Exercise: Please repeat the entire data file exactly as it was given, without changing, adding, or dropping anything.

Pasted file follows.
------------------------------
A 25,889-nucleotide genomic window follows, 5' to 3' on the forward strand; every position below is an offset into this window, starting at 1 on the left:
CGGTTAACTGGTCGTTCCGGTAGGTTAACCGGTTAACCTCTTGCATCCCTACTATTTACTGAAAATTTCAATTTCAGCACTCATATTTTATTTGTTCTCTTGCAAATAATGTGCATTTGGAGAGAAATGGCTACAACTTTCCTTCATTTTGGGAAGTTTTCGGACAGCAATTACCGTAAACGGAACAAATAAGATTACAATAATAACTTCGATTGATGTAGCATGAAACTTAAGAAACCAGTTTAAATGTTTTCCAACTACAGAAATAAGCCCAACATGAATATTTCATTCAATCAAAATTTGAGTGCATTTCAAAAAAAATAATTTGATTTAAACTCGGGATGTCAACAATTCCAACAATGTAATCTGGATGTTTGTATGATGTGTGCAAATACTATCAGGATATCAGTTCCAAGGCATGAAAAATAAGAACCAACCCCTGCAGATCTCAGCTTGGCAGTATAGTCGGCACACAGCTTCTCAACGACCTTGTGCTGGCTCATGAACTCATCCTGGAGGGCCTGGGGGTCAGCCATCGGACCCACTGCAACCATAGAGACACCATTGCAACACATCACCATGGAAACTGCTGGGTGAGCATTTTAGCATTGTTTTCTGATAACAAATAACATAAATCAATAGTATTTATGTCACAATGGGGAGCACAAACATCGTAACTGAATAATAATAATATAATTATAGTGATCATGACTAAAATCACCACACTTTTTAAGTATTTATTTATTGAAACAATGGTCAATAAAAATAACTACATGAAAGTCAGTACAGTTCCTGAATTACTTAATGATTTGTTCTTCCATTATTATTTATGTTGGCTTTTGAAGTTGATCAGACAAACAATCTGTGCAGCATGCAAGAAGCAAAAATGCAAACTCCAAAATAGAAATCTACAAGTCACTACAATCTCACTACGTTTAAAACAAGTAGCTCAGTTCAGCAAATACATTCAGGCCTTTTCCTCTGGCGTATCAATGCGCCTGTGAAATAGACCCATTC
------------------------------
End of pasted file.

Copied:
A 25,889-nucleotide genomic window follows, 5' to 3' on the forward strand; every position below is an offset into this window, starting at 1 on the left:
CGGTTAACTGGTCGTTCCGGTAGGTTAACCGGTTAACCTCTTGCATCCCTACTATTTACTGAAAATTTCAATTTCAGCACTCATATTTTATTTGTTCTCTTGCAAATAATGTGCATTTGGAGAGAAATGGCTACAACTTTCCTTCATTTTGGGAAGTTTTCGGACAGCAATTACCGTAAACGGAACAAATAAGATTACAATAATAACTTCGATTGATGTAGCATGAAACTTAAGAAACCAGTTTAAATGTTTTCCAACTACAGAAATAAGCCCAACATGAATATTTCATTCAATCAAAATTTGAGTGCATTTCAAAAAAAATAATTTGATTTAAACTCGGGATGTCAACAATTCCAACAATGTAATCTGGATGTTTGTATGATGTGTGCAAATACTATCAGGATATCAGTTCCAAGGCATGAAAAATAAGAACCAACCCCTGCAGATCTCAGCTTGGCAGTATAGTCGGCACACAGCTTCTCAACGACCTTGTGCTGGCTCATGAACTCATCCTGGAGGGCCTGGGGGTCAGCCATCGGACCCACTGCAACCATAGAGACACCATTGCAACACATCACCATGGAAACTGCTGGGTGAGCATTTTAGCATTGTTTTCTGATAACAAATAACATAAATCAATAGTATTTATGTCACAATGGGGAGCACAAACATCGTAACTGAATAATAATAATATAATTATAGTGATCATGACTAAAATCACCACACTTTTTAAGTATTTATTTATTGAAACAATGGTCAATAAAAATAACTACATGAAAGTCAGTACAGTTCCTGAATTACTTAATGATTTGTTCTTCCATTATTATTTATGTTGGCTTTTGAAGTTGATCAGACAAACAATCTGTGCAGCATGCAAGAAGCAAAAATGCAAACTCCAAAATAGAAATCTACAAGTCACTACAATCTCACTACGTTTAAAACAAGTAGCTCAGTTCAGCAAATACATTCAGGCCTTTTCCTCTGGCGTATCAATGCGCCTGTGAAATAGACCCATTC